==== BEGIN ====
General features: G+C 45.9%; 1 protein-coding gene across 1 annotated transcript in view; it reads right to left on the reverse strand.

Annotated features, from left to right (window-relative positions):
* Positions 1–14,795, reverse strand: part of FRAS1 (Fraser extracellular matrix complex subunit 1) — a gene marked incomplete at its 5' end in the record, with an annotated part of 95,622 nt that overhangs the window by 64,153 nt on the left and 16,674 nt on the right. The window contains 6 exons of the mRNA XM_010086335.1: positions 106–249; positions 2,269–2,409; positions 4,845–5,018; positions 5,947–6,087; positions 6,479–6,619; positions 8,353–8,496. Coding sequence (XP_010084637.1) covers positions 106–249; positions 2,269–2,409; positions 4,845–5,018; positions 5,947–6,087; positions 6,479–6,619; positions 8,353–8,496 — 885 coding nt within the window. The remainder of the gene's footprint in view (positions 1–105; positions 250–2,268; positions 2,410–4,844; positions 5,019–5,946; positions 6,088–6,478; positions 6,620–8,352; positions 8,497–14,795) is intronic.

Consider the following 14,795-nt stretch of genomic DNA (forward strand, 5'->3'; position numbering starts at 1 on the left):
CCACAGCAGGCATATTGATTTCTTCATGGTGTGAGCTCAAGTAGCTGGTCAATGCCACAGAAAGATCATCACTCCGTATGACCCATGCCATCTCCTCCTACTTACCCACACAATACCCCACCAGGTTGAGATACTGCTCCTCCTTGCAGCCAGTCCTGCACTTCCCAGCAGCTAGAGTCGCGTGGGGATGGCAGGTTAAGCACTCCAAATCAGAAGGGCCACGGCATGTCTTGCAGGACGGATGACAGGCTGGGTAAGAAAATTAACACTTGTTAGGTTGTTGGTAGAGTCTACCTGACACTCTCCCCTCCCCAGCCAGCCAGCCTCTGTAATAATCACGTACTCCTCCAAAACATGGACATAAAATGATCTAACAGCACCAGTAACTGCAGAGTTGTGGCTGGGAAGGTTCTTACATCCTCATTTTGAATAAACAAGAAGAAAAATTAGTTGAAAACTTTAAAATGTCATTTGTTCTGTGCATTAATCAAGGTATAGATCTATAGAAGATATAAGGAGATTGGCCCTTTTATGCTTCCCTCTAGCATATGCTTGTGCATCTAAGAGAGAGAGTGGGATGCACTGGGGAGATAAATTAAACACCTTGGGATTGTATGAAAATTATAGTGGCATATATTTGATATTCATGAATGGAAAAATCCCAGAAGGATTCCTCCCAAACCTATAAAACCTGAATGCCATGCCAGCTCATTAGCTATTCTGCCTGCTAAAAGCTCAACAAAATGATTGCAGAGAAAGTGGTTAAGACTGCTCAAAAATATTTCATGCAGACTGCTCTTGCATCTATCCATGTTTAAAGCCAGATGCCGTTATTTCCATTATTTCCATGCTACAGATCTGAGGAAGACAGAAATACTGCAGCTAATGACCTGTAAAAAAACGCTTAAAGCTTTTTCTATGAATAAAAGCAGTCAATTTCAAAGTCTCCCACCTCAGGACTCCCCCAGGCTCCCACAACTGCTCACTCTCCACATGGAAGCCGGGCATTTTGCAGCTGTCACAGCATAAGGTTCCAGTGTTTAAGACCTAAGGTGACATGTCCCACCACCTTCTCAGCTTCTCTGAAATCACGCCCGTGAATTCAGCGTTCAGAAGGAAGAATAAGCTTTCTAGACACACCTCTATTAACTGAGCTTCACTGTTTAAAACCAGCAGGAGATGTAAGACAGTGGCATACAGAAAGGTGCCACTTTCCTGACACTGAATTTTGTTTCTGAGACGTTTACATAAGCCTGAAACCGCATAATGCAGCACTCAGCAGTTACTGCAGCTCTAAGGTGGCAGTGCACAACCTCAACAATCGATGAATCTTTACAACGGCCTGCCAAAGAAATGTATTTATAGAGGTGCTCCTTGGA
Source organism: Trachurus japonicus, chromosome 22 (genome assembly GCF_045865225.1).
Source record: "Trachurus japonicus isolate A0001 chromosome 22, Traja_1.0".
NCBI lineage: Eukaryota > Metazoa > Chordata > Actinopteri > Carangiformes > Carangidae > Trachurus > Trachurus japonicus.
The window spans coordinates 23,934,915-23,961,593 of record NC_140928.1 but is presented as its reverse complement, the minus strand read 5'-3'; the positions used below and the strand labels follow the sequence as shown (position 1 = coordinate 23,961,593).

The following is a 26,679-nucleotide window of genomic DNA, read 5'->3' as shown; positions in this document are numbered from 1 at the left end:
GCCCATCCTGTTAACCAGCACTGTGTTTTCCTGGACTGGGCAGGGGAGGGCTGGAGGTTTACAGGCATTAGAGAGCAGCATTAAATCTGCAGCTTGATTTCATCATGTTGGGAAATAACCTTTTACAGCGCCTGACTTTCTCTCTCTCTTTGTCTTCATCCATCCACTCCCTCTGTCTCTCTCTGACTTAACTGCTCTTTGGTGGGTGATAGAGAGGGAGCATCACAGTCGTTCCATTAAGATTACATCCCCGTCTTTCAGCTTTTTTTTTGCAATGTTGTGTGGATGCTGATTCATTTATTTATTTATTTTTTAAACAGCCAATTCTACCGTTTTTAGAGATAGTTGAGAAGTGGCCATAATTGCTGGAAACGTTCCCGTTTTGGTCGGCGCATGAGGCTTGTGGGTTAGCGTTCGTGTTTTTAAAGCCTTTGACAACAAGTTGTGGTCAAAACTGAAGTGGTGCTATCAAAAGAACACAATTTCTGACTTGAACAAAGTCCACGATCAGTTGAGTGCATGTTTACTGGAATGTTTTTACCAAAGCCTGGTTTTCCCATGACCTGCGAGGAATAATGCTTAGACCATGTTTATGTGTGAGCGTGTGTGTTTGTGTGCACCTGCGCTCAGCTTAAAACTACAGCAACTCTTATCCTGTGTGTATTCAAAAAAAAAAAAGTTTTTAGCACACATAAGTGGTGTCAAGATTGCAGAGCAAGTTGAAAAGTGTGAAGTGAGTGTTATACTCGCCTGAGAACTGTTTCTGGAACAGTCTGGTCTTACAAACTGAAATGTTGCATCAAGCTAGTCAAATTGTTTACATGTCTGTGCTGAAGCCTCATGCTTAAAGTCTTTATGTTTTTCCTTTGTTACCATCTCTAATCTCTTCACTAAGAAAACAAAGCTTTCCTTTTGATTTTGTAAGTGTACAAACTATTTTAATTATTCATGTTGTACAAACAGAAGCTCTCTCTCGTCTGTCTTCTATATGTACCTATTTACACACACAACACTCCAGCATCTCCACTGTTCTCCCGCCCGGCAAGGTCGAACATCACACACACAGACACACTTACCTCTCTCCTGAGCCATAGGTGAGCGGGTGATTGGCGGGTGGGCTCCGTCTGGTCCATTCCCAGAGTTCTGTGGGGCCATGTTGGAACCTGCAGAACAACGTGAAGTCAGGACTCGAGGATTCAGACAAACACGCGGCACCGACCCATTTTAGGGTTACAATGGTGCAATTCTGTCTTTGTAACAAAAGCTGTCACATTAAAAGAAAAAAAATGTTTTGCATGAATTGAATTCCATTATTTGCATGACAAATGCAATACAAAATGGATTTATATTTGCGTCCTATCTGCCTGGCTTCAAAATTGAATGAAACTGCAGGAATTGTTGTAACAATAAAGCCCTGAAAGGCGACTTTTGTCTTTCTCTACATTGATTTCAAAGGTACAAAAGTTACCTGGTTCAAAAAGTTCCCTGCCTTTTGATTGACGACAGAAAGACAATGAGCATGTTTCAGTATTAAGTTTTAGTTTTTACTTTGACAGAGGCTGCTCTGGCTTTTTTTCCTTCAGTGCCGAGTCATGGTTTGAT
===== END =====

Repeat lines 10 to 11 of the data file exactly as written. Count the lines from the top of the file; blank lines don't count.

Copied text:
The following is a 26,679-nucleotide window of genomic DNA, read 5'->3' as shown; positions in this document are numbered from 1 at the left end:
GCCCATCCTGTTAACCAGCACTGTGTTTTCCTGGACTGGGCAGGGGAGGGCTGGAGGTTTACAGGCATTAGAGAGCAGCATTAAATCTGCAGCTTGATTTCATCATGTTGGGAAATAACCTTTTACAGCGCCTGACTTTCTCTCTCTCTTTGTCTTCATCCATCCACTCCCTCTGTCTCTCTCTGACTTAACTGCTCTTTGGTGGGTGATAGAGAGGGAGCATCACAGTCGTTCCATTAAGATTACATCCCCGTCTTTCAGCTTTTTTTTTGCAATGTTGTGTGGATGCTGATTCATTTATTTATTTATTTTTTAAACAGCCAATTCTACCGTTTTTAGAGATAGTTGAGAAGTGGCCATAATTGCTGGAAACGTTCCCGTTTTGGTCGGCGCATGAGGCTTGTGGGTTAGCGTTCGTGTTTTTAAAGCCTTTGACAACAAGTTGTGGTCAAAACTGAAGTGGTGCTATCAAAAGAACACAATTTCTGACTTGAACAAAGTCCACGATCAGTTGAGTGCATGTTTACTGGAATGTTTTTACCAAAGCCTGGTTTTCCCATGACCTGCGAGGAATAATGCTTAGACCATGTTTATGTGTGAGCGTGTGTGTTTGTGTGCACCTGCGCTCAGCTTAAAACTACAGCAACTCTTATCCTGTGTGTATTCAAAAAAAAAAAAGTTTTTAGCACACATAAGTGGTGTCAAGATTGCAGAGCAAGTTGAAAAGTGTGAAGTGAGTGTTATACTCGCCTGAGAACTGTTTCTGGAACAGTCTGGTCTTACAAACTGAAATGTTGCATCAAGCTAGTCAAATTGTTTACATGTCTGTGCTGAAGCCTCATGCTTAAAGTCTTTATGTTTTTCCTTTGTTACCATCTCTAATCTCTTCACTAAGAAAACAAAGCTTTCCTTTTGATTTTGTAAGTGTACAAACTATTTTAATTATTCATGTTGTACAAACAGAAGCTCTCTCTCGTCTGTCTTCTATATGTACCTATTTACACACACAACACTCCAGCATCTCCACTGTTCTCCCGCCCGGCAAGGTCGAACATCACACACACAGACACACTTACCTCTCTCCTGAGCCATAGGTGAGCGGGTGATTGGCGGGTGGGCTCCGTCTGGTCCATTCCCAGAGTTCTGTGGGGCCATGTTGGAACCTGCAGAACAACGTGAAGTCAGGACTCGAGGATTCAGACAAACACGCGGCACCGACCCATTTTAGGGTTACAATGGTGCAATTCTGTCTTTGTAACAAAAGCTGTCACATTAAAAGAAAAAAAATGTTTTGCATGAATTGAATTCCATTATTTGCATGACAAATGCAATACAAAATGGATTTATATTTGCGTCCTATCTGCCTGGCTTCAAAATTGAATGAAACTGCAGGAATTGTTGTAACAATAAAGCCCTGAAAGGCGACTTTTGTCTTTCTCTACATTGATTTCAAAGGTACAAAAGTTACCTGGTTCAAAAAGTTCCCTGCCTTTTGATTGACGACAGAAAGACAATGAGCATGTTTCAGTATTAAGTTTTAGTTTTTACTTTGACAGAGGCTGCTCTGGCTTTTTTTCCTTCAGTGCCGAGTCATGGTTTGAT